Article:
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The Value of Using a Facilitator

July 1, 2009 by Ruth Gmehlin, Partner, Trillium Teams Inc

How would you like to attend a planning session where the purpose is clear, the right people are present, and there is a systematic process in place to help the group achieve its goals in a timely and organized manner? This is what process facilitation is all about. In light of Trillium Teams achieving the certified professional facilitation (CPF) designation, we would like to share more information about the value of having a facilitator guide a strategic planning session, an off site retreat, or an important meeting.

What is Process Facilitation?

Process facilitation enables teams to think more clearly, systematically, and effectively. The process starts with analyzing the needs of the event and working with the client to determine a clear purpose and end results. This is followed by careful pre planning and designing a process to meet the set objectives. Finally, having a process facilitator, who is not a member of the team facilitate the actual meeting ensures neutrality and effective group management skills.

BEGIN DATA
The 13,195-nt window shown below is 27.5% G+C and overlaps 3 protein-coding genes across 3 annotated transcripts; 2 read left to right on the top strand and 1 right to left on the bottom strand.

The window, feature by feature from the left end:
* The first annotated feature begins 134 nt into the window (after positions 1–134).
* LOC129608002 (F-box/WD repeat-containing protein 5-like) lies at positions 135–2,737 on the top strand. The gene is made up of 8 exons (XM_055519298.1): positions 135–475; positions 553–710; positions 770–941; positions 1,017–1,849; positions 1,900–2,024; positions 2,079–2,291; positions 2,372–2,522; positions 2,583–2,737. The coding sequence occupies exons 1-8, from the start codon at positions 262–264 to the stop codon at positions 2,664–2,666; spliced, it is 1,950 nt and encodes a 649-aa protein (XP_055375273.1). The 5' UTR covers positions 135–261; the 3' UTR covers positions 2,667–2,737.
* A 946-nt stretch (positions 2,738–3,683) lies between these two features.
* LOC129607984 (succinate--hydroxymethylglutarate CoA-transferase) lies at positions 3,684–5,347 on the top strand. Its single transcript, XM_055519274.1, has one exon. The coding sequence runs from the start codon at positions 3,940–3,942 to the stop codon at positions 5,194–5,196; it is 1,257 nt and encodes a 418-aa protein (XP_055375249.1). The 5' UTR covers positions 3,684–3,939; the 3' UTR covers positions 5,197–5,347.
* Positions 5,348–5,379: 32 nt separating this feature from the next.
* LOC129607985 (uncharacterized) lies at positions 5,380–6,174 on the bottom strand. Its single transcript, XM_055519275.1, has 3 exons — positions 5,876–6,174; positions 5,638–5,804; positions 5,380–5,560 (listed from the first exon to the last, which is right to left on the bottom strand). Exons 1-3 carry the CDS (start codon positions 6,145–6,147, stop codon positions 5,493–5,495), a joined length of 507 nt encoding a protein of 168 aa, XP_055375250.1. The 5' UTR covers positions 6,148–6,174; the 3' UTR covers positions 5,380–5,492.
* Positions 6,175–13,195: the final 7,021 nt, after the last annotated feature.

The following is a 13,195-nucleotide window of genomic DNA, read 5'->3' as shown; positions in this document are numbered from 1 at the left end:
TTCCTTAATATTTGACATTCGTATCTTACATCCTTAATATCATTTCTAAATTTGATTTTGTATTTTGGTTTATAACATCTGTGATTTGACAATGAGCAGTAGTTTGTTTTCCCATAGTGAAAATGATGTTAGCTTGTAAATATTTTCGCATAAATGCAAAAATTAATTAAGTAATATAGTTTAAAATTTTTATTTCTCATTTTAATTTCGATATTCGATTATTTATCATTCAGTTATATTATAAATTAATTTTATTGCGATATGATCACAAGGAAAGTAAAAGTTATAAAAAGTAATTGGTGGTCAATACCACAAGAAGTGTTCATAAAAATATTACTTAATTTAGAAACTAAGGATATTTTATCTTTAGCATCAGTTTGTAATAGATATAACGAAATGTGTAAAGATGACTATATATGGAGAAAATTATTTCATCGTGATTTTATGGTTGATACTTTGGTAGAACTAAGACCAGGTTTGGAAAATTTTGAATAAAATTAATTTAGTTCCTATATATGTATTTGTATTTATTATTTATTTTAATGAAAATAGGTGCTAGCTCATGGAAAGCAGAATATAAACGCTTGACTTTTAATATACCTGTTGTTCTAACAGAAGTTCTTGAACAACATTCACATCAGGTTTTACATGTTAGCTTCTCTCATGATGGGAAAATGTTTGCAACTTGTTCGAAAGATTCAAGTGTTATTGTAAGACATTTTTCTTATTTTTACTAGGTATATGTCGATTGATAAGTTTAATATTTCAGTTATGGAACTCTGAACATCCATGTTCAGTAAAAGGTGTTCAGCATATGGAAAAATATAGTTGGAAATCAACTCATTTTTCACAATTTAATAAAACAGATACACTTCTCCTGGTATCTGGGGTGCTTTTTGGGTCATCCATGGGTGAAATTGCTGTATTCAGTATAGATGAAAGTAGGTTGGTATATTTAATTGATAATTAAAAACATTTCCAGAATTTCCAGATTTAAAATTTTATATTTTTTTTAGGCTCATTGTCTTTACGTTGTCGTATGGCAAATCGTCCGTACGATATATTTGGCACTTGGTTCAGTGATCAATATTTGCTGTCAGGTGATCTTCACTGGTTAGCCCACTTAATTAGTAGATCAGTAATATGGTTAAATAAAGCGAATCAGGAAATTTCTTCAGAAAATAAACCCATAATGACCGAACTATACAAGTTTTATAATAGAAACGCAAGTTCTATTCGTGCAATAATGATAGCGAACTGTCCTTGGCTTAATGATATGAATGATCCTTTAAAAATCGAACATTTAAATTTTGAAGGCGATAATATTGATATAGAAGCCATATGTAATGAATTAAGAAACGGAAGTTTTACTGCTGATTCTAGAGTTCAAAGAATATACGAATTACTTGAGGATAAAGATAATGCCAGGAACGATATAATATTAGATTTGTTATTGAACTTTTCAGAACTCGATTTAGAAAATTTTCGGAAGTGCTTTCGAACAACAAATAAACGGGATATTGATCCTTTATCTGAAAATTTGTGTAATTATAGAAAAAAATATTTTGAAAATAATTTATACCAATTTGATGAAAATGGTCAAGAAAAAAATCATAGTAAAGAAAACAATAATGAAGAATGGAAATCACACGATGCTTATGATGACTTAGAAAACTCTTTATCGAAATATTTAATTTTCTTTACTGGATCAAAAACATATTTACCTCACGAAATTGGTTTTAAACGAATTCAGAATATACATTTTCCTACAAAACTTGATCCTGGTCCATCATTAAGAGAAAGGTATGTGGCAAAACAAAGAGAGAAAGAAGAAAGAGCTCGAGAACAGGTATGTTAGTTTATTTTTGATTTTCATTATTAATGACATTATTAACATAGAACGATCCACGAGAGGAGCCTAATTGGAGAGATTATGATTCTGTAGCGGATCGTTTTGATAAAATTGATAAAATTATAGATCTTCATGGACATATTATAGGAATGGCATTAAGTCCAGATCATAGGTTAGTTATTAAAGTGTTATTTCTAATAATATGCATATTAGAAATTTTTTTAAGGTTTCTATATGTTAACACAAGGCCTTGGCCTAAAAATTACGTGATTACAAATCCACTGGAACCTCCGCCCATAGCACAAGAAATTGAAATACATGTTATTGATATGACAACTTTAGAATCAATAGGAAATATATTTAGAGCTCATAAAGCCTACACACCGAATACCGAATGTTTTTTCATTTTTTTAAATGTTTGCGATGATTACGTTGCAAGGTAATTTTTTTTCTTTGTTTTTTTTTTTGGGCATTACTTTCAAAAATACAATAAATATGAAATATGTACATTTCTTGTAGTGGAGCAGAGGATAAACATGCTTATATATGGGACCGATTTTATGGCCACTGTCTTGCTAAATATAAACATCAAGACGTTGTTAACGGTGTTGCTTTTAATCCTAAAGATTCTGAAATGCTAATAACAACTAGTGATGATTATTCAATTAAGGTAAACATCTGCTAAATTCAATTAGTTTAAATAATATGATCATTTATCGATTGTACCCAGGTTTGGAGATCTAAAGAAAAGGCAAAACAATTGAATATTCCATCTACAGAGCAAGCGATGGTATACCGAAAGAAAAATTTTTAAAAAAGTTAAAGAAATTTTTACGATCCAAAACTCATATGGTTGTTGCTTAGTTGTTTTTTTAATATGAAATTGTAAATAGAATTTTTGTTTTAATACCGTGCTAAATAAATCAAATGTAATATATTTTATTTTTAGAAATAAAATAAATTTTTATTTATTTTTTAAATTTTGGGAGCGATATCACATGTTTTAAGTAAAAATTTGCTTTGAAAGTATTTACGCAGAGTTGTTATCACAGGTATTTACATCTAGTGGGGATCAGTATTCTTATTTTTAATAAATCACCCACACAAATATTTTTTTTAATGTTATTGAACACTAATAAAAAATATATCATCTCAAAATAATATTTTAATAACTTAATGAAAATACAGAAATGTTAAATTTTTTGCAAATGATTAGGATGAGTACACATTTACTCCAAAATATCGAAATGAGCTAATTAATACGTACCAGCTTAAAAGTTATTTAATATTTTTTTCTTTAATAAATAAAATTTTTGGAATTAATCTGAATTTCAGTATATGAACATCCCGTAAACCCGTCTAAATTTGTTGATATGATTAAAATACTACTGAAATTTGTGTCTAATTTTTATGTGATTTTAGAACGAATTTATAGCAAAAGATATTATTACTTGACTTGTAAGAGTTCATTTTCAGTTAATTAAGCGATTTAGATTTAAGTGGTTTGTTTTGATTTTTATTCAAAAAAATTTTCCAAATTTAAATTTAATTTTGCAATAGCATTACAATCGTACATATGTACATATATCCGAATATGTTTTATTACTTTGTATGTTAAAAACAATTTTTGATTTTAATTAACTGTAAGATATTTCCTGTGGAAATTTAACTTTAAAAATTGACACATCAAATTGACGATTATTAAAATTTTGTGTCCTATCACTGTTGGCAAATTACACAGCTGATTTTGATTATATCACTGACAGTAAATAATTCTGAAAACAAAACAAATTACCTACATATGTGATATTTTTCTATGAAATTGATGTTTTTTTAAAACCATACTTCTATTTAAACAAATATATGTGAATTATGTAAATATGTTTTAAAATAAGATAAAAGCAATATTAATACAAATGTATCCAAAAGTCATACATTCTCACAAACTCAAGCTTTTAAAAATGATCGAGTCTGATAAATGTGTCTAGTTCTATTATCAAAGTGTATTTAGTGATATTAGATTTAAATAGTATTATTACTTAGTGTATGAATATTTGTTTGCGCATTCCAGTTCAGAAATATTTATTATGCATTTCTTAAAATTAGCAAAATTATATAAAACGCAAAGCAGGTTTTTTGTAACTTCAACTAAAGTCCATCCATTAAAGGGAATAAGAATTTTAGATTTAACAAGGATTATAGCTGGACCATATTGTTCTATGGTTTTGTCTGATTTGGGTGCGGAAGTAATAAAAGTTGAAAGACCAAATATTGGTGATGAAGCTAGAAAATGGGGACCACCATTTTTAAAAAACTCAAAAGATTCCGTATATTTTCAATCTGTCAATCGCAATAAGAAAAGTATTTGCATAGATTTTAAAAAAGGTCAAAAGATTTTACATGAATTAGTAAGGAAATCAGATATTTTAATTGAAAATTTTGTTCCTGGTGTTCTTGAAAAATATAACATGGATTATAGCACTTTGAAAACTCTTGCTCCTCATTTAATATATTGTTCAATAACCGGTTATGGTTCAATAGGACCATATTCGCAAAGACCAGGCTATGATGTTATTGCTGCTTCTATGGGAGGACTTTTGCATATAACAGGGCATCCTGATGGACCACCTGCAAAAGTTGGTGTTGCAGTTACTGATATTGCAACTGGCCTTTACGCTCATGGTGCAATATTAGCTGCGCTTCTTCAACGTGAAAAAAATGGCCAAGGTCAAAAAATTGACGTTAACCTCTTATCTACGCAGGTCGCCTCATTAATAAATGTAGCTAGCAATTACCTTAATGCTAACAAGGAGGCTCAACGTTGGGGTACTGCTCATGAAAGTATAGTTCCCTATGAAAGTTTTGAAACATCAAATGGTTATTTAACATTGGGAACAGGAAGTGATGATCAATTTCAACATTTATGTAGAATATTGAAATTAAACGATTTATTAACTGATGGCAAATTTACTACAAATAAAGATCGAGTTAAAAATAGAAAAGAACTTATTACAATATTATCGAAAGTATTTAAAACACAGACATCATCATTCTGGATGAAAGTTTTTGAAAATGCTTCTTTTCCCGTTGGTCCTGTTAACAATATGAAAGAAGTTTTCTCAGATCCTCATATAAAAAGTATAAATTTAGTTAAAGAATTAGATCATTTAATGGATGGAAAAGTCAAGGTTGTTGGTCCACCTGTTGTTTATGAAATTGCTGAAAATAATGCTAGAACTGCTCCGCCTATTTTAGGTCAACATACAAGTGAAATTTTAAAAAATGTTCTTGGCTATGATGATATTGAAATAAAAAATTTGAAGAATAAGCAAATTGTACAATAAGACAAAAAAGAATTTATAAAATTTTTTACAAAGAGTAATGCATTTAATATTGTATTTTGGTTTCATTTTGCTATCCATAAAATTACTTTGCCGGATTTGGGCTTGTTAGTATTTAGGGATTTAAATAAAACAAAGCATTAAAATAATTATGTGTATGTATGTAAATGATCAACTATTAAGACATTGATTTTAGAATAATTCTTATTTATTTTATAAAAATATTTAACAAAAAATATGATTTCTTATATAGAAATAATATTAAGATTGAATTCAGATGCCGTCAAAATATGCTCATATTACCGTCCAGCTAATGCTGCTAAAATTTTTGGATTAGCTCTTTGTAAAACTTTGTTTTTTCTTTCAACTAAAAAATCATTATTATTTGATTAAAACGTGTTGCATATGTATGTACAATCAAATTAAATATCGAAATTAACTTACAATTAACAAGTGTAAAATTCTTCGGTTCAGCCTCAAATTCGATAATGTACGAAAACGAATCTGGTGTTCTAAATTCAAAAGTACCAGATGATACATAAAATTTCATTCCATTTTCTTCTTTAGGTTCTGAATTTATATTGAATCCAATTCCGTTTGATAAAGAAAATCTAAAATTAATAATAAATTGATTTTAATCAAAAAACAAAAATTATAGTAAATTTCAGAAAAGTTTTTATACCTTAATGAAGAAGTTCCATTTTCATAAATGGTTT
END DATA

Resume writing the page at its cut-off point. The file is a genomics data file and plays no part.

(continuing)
Process facilitation is effective when you want to:

  • Have participants solve problems, analyze issues and make decisions collectively
  • Shift ownership and commitment levels to the group
  • Deal with group dynamics
  • Facilitate an intervention that will improve meeting or team effectiveness
  • Get participants to create action plans

When to Use Process Facilitation

Organizations rely on facilitators to help guide their meetings so they can focus on successful development and implementation of strategies for growth and solutions to their business needs. Process facilitators can save time and money by using their extensive library of processes as a starting point for designing meetings. Some examples are:

  • Strategic Planning: to establish direction and gain commitment
  • Issue Resolution: to gain agreement on how to address a problem